New Bloc Could Mean Rivals Will Lead Ukraine

KIEV, Ukraine -- Ukraine's political landscape shifted radically on Friday after President Viktor Yushchenko's party said it would join a coalition with its archrival, the pro-Russian Party of the Regions led by Viktor Yanukovich, who could make a comeback as prime minister.

"On again... off again" Yanukovich

In an extraordinary shift in fortunes for Yanukovich, who lost to Yushchenko during a presidential run-off in January 2005, any coalition would include Our Ukraine, one of two parties that spearheaded the 2004 Orange Revolution.

The Socialist party, which opposes economic reforms and Ukraine's joining NATO, will also join the coalition. But Yushchenko has insisted that the Communists, who are part of an earlier coalition agreement, must be excluded. Yanukovich has until Tuesday to decide whether he will meet Yushchenko's demands.

The participation of the Socialists in the new government could derail U.S. attempts to invite Ukraine to start negotiations for joining the alliance at the NATO meeting in Riga in November.

The "anti-crisis" coalition - the third attempt at forming a different coalition nearly four months since the parliamentary elections - was brokered after marathon talks on Thursday and Friday. The Party of the Regions had won the most seats during the March election but not enough to establish a stable government.

The latest coalition, however, will not include the other leader of the so-called Orange Revolution, Yulia Tymoshenko, whose party, the Tymoshenko Bloc, came in second in the elections.

Tymoshenko said this past week that she had no intention of supporting the anti-crisis coalition and would instead join the opposition after her own political fortunes ebbed and flowed over the past several weeks.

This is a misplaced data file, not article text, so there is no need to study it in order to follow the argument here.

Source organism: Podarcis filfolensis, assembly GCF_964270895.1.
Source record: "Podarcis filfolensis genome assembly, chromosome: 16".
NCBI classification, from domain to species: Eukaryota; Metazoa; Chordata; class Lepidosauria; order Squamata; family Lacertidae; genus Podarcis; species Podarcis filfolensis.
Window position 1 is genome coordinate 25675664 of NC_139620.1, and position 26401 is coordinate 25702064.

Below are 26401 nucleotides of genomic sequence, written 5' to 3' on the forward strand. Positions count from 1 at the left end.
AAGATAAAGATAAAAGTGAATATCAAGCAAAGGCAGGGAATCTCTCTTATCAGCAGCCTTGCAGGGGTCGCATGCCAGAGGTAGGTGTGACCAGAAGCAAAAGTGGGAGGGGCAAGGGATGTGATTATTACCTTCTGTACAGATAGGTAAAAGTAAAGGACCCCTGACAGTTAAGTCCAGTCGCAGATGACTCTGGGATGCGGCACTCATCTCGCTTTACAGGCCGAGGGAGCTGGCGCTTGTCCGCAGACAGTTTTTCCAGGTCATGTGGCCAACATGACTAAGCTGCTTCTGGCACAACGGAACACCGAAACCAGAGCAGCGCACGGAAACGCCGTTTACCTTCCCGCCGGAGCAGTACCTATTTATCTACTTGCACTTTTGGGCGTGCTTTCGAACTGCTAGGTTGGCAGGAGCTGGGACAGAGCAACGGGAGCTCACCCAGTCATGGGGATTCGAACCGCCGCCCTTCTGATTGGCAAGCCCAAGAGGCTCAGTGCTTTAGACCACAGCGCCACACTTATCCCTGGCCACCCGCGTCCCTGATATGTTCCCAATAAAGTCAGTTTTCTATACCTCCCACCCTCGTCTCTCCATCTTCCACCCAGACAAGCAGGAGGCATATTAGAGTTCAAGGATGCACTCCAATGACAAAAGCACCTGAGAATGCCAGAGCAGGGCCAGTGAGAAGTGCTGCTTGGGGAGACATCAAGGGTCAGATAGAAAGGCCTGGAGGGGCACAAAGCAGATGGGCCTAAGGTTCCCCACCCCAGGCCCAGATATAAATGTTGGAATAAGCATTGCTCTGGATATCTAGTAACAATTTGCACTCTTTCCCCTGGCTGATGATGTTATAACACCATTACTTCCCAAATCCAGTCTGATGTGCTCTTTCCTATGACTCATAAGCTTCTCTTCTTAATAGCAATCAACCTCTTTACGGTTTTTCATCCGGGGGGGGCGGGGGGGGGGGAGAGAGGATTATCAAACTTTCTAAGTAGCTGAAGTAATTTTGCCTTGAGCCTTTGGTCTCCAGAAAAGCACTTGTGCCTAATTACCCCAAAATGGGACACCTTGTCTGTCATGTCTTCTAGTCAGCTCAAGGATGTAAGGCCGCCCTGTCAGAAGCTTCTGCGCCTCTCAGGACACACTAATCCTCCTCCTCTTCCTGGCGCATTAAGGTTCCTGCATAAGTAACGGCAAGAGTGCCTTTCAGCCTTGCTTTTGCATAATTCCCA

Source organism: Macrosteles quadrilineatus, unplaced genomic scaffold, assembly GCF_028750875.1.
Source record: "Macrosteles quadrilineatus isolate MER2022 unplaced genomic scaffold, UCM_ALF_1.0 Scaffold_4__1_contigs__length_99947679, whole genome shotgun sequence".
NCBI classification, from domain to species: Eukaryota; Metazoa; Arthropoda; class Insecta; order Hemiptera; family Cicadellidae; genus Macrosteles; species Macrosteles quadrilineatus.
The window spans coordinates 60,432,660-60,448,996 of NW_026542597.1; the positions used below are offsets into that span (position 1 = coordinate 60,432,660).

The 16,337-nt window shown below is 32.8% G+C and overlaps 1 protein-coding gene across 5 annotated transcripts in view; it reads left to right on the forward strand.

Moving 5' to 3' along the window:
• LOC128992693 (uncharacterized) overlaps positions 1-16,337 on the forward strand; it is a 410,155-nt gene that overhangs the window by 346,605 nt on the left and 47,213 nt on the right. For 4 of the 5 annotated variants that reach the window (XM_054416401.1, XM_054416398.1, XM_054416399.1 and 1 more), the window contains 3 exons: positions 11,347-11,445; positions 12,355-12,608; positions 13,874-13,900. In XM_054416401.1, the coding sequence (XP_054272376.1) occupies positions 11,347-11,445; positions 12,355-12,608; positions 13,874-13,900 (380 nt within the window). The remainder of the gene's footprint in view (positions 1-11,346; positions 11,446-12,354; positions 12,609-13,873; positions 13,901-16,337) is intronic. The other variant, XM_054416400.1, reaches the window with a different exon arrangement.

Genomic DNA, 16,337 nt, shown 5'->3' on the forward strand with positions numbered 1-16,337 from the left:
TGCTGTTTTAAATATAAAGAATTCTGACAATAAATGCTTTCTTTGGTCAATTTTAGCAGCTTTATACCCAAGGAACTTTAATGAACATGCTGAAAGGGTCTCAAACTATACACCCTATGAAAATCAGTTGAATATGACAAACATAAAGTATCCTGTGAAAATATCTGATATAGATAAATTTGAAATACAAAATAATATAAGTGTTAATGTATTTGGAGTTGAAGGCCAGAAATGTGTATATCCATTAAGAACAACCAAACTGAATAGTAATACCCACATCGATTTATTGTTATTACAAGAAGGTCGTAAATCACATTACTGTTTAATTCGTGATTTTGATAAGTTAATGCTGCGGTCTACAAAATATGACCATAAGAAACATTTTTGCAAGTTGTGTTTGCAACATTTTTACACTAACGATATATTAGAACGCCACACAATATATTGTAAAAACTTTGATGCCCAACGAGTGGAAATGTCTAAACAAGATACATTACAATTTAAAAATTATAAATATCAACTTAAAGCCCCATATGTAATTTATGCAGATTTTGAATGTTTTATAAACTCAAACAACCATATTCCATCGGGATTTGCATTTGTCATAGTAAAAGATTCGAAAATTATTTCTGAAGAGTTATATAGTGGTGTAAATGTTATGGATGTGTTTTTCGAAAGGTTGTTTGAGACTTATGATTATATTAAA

Tymoshenko, who is immensely popular among the younger generation, was poised 10 days ago to become prime minister after the pro-Western Orange Revolution parties had obtained the support of the Socialist Party, led by Oleksandr Moroz.

But the coalition negotiations became bogged down by bitter rivalries and clashes between Yushchenko and Tymoshenko, whose cooperation during the heady days of the Orange Revolution has all but disappeared.

Yushchenko repeatedly tried to block Tymoshenko from taking the top government job, particularly since the new constitutional changes that came into effect last January has strengthened the post of prime minister at the expense of the president, whose powers have been considerably weakened.

There were disputes, too, over who would be president of the Parliament and who would lead the parliamentary committees.

Amid such political haggling, Moroz suddenly changed sides, saying he would move over to the Party of the Regions. With support from the small Communist Party, Yanukovich this week said he would establish the next government. Moroz was rewarded by being elected president of the Parliament, a powerful position he had long sought.

Source: International Herald Tribune

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